In the near term, the ability to link MCPTT services with legacy LMR system will play a crucial role in allowing agencies to pursue a smooth migration path for mission-critical voice, Patel said.

“Interoperability—that is the key thing,” Patel said. “If you want any user to start using broadband service, you’ve got to have interoperability. Without interoperability, nothing will work.”

In June, Texas A&M University will host the second ETSI plugfest that is designed to provide an environment for MCPTT vendors to work with each other to address any interoperability issues.

Interoperability between existing LMR systems and PoC is a major driver for the surge of PoC used by public safety today, because it lets users access the LMR system from a much greater coverage footprint than with traditional LMR. However, expense is proving to be a significant barrier, particularly when agencies want to use an ISSI gateway to provide a link between a P25 system and a broadband LTE network.

“ISSI pricing runs from $30,000 to $500,000, depending on who the vendor is—that’s a huge gap,” longtime wireless analyst Andrew Seybold said during an IWCE 2018 panel. “And, at $500,000, nobody can afford it.”

Will public-safety agencies migrate to MCPTT as a primary mission-critical voice solution and abandon their LMR systems?  A growing number of industry experts believe that such a migration will happen, although there is still considerable debate about when the transition will occur.

However, public-safety agencies should beware of any vendor that promises a quick transition to MCPTT, according to Anna Ossa, associate director of product management for Verizon Wireless.

“We will start seeing features later this year that get us closer to that mission-critical-push-to-talk standard,” Ossa said during an IWCE 2018 session, reiterating Verizon’s plans to offer MCPTT services. “But if anybody’s telling you that mission-critical push-to-talk is going to be available anytime in the next 12 months, you should ask again.”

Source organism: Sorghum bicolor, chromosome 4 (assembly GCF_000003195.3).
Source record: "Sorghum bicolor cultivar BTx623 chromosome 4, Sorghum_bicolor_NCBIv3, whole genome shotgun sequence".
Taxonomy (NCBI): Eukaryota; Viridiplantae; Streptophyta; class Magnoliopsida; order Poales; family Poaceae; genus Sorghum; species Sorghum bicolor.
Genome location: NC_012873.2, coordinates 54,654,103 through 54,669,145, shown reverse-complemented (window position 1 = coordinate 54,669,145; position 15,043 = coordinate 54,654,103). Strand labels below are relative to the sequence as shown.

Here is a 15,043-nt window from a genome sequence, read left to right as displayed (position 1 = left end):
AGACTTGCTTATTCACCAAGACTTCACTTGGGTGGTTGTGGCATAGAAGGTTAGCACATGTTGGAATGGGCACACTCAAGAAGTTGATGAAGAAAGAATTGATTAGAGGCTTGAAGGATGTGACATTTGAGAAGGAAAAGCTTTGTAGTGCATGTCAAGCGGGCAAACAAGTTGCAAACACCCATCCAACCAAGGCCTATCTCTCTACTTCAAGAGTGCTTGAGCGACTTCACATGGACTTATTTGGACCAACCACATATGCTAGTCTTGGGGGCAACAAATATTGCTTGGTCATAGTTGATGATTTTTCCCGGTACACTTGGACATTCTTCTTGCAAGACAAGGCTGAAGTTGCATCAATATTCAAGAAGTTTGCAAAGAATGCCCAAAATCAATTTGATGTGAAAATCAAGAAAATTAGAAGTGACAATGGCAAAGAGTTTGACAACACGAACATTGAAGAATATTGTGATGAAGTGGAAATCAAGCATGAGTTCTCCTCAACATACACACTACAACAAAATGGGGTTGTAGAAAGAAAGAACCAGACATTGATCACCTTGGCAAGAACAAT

No industry experts believe such a transition will happen in the near term, but an increasing number believe the migration is almost inevitable. Given the long-term financial and resource commitments associated with LMR networks, the development of FirstNet and MCPTT promise to impact government’s budgetary decisions soon.

“I personally believe that the number of LMR RFPs going forward will start to dramatically reduce,” Sonim Technologies CEO Bob Plaschke said. “Why would you possibly go to your constituents and raise tens of millions of dollars to build out a hardened network when, indeed, the federal government has authorized and empowered a company like AT&T to do exactly the same over the next 10 years?”

Motorola Solutions’ Patel said that a key component of an LMR-LTE transition will be that first responders have to be confident that MCPTT will work well for them.

“First, the network needs to be hardened, and the application needs to be compliant to the standards and performance,” Patel said. “On top of that, the user needs to feel comfortable with those services. So, I believe there initially will be a lot of years of augmentation and that there will be a lot more new subscribers who are not using those services to get on board to increase the overall subscriber base.

“Over time, I think it’s going to be slow. It could take more than 10 years, but nobody knows.”